I am strongly in favor of disabled athletes competing in the Olympic games, but I do believe they need to be on the same level as their “enabled” peers. The supporting research from the University of Colorado suggests that Pistorius’ oxygen consumption levels are on par with his fellow competitors, thus he is burning the same amount of metabolic energy. But is that enough to reinstate his ability to compete?
I think the current measurement falls short. An honest comparison depends on what you’re using to measure the athlete. While it seems likely in such a short distance that the oxygen consumption be on par with other competitors, I believe a more accurate (and fair) measure of competitive ability would involve measuring the average distance between strides for users of this prosthesis versus the average distance between strides for the “normal” Olympic athletes of a similar height. If the distance is similar, then I believe Mr. Pistorius should indeed be allowed to compete. Mead McLean on Mashable pointed out that my thoughts were representative of Effective Leg Length.
Nicholas Pang (Co-Founder/Shoe Director, Natural Running Center) mentioned that the Flex-Foot Cheetah (which is the prosthesis that Mr. Pistorius is using) can only return about 90% of the energy stored in it – FAR LESS than the 249% returned from the stored energy in the leg of a normal runner. So assuming that the ELL and O2 consumption are equal, the runner could actually be at a disadvantage. Others have said human appendages are more stress-prone in such a way that can work to the disadvantage of a normal competitor, but energy return is another important point for observation.
Patrick Onofre also mentioned that, “The fact that this athlete has suffered from congenital absence of the fibula – essentially lacking a true fibula like the athletes a lot of you are defending – and has had to learn how to compete despite this is an amazing and phenomenal feat.” I could not agree more. But I do believe that the ELL must be measured so that the prosthesis can be properly manufactured and fitted uniquely to the wearer in such a way that he is on a fair playing field with the other athletes in his group.
The U.S. debate of firearms ownership was rightfully renewed when James Eagan Holmes shot or wounded 71 people at a Aurora, CO cinema on the 20th of July Batman movie premiere. Just a week prior, a 71 year old man shot armed robbers in Florida and demonstrated the effectiveness of concealed carry permits. Gun control advocates will surely be on the offense to restrict our rights to bear arms even further, and it saddens me to hear that military members were in the audience of a theater, unable to defend themselves when the shooter approached. Many have argued that a moviegoer armed inconspicuously could have prevented much of the violence. Yet with Holmes’ heavy body armor, would a handgun even have made a difference? It is unreasonable to suggest that the average citizen needs to carry such heavy firearms (with enough punch to respond to a multiple weapon threat from someone wearing body armor) just to tote to the movie theater in Anytown, USA. Should cash-strapped theaters have to provide better security, later reflected in higher ticket admission prices? Some already pay for off duty police officers. Or because their location is visited frequently by the public, is it the taxpayer’s burden to bear? In the situation that unfolded on the 20th, avoiding the shooter was likely the only logical response for those who were confronted.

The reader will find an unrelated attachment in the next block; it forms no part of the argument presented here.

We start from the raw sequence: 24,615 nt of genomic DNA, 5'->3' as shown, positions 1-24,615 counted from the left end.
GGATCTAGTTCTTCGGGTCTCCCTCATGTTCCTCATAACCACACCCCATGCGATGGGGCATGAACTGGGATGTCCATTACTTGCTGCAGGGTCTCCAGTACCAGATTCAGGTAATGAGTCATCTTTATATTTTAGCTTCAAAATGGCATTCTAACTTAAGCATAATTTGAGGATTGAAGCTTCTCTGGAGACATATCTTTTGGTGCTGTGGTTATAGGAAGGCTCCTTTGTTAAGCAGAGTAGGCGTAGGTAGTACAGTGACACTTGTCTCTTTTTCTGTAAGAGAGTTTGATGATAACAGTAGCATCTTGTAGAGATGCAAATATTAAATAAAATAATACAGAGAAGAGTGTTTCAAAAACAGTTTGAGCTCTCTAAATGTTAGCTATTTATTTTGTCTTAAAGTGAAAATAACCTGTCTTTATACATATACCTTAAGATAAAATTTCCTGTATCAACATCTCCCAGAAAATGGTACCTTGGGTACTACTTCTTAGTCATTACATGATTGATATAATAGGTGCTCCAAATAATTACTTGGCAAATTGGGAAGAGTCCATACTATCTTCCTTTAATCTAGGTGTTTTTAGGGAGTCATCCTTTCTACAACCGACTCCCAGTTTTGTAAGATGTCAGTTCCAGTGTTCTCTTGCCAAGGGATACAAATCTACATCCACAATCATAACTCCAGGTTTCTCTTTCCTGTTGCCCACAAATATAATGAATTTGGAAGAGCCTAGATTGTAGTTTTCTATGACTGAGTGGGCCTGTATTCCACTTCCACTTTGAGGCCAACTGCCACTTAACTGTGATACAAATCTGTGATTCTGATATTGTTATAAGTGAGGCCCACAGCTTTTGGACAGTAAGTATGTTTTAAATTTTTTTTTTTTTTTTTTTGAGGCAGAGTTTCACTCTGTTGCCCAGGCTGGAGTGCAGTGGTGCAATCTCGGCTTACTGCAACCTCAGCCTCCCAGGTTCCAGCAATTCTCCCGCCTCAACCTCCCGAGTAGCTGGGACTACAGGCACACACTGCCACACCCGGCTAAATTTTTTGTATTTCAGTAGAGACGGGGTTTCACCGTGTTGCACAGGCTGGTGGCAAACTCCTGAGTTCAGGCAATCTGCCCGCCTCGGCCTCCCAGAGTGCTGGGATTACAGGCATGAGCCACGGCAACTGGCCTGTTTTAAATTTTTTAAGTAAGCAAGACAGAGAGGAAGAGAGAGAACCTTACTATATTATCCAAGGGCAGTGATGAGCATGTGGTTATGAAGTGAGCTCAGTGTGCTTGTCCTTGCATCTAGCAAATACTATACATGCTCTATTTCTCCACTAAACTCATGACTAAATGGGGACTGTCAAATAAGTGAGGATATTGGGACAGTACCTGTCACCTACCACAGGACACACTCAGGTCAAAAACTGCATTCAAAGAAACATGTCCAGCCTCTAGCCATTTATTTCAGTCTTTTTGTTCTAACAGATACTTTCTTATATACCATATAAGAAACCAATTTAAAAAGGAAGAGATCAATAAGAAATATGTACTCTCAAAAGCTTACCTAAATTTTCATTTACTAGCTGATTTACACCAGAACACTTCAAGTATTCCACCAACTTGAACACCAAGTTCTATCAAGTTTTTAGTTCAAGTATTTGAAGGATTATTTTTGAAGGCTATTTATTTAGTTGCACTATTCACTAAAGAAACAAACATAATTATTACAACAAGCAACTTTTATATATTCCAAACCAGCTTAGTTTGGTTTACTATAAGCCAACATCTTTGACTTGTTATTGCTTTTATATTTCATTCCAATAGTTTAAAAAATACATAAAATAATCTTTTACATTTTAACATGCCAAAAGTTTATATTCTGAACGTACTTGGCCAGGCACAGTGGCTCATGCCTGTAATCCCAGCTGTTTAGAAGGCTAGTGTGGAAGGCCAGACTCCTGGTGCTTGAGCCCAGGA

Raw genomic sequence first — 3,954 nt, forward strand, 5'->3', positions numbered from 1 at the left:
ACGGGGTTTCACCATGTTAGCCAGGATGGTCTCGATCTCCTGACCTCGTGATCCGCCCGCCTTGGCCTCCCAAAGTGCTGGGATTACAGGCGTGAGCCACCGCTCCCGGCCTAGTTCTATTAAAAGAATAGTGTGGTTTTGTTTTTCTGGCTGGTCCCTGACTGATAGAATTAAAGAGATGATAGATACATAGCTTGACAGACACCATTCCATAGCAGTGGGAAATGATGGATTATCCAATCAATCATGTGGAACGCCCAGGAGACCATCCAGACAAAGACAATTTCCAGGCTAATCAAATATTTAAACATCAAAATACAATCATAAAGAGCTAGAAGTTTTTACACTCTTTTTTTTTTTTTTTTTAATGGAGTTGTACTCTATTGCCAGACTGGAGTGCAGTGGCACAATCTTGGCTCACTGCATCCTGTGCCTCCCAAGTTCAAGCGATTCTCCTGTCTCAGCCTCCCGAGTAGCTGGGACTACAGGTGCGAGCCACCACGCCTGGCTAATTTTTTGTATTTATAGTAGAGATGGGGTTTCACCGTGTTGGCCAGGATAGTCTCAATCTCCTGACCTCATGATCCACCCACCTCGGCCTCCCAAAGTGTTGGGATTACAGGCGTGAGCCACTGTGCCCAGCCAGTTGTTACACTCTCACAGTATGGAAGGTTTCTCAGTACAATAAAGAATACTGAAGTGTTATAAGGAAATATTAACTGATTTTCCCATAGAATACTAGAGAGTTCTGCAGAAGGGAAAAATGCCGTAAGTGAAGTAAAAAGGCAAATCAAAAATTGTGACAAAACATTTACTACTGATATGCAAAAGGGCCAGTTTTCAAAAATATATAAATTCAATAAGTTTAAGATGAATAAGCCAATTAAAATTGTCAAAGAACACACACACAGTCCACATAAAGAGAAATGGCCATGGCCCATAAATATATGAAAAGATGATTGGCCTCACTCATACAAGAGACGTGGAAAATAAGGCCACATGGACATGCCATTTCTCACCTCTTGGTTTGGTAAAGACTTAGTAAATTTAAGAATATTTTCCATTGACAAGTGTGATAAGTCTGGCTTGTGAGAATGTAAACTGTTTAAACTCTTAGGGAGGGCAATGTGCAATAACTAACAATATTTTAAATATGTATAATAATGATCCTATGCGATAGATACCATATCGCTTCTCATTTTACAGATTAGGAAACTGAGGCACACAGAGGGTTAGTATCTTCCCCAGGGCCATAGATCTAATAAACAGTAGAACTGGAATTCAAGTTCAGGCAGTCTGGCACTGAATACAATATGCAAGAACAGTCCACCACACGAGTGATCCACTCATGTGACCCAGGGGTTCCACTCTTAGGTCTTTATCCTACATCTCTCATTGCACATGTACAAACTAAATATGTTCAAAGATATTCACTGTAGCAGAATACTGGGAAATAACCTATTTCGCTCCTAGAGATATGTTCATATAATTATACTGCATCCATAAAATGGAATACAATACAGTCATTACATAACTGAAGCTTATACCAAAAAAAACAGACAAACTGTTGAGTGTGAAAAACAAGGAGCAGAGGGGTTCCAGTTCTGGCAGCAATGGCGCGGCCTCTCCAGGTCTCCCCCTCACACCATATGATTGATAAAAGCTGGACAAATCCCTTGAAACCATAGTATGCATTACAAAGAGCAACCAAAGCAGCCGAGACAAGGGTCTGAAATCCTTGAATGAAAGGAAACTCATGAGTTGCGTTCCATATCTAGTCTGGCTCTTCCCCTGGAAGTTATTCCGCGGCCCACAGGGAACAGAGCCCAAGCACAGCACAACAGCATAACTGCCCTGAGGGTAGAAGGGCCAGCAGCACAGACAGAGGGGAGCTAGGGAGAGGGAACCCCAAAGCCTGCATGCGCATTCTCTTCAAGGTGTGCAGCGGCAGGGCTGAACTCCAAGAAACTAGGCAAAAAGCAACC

Gizmodo recently reported on a secret weapons bazaar accepting virtual “untraceable” bit coin currency whose profiteers advocate delivery just about anywhere in the world. How can restrictive firearms laws protect against this kind of illicit trade? In my opinion, they can’t. That burden will fall to the taxpayer to support already-underfunded port security and mail screening programs. However, the last few mass shootings inside the US were all conducted using legally acquired weapons. That means that education and vigilance is likely the best weapon we have against would-be murderers. A gun club owner recognized Holmes’ unusual behavior prior to the Denver-area transgressions, yet no action was taken to report this incident. Continue reading